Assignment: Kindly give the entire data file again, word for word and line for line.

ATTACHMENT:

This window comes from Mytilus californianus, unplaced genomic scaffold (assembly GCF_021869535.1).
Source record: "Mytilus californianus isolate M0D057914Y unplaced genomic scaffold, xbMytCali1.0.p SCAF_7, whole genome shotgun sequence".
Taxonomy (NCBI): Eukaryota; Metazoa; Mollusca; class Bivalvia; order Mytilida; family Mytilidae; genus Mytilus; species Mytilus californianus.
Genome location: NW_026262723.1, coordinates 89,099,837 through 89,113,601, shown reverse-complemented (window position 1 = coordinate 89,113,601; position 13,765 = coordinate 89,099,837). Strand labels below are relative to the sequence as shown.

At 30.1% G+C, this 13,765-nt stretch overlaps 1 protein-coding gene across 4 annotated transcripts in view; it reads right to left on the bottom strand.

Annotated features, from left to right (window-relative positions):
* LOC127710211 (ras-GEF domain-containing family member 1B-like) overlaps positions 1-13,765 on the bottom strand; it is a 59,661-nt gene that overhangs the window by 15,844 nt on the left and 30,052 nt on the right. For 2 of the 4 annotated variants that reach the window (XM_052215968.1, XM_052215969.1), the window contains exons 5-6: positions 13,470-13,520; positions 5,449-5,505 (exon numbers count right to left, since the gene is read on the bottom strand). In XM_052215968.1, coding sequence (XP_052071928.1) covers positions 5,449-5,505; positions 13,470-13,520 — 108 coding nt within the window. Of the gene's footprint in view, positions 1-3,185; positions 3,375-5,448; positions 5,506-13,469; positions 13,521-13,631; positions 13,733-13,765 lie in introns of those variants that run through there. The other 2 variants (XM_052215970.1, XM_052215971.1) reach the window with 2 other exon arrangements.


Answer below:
This window comes from Mytilus californianus, unplaced genomic scaffold (assembly GCF_021869535.1).
Source record: "Mytilus californianus isolate M0D057914Y unplaced genomic scaffold, xbMytCali1.0.p SCAF_7, whole genome shotgun sequence".
Taxonomy (NCBI): Eukaryota; Metazoa; Mollusca; class Bivalvia; order Mytilida; family Mytilidae; genus Mytilus; species Mytilus californianus.
Genome location: NW_026262723.1, coordinates 89,099,837 through 89,113,601, shown reverse-complemented (window position 1 = coordinate 89,113,601; position 13,765 = coordinate 89,099,837). Strand labels below are relative to the sequence as shown.

At 30.1% G+C, this 13,765-nt stretch overlaps 1 protein-coding gene across 4 annotated transcripts in view; it reads right to left on the bottom strand.

Annotated features, from left to right (window-relative positions):
* LOC127710211 (ras-GEF domain-containing family member 1B-like) overlaps positions 1-13,765 on the bottom strand; it is a 59,661-nt gene that overhangs the window by 15,844 nt on the left and 30,052 nt on the right. For 2 of the 4 annotated variants that reach the window (XM_052215968.1, XM_052215969.1), the window contains exons 5-6: positions 13,470-13,520; positions 5,449-5,505 (exon numbers count right to left, since the gene is read on the bottom strand). In XM_052215968.1, coding sequence (XP_052071928.1) covers positions 5,449-5,505; positions 13,470-13,520 — 108 coding nt within the window. Of the gene's footprint in view, positions 1-3,185; positions 3,375-5,448; positions 5,506-13,469; positions 13,521-13,631; positions 13,733-13,765 lie in introns of those variants that run through there. The other 2 variants (XM_052215970.1, XM_052215971.1) reach the window with 2 other exon arrangements.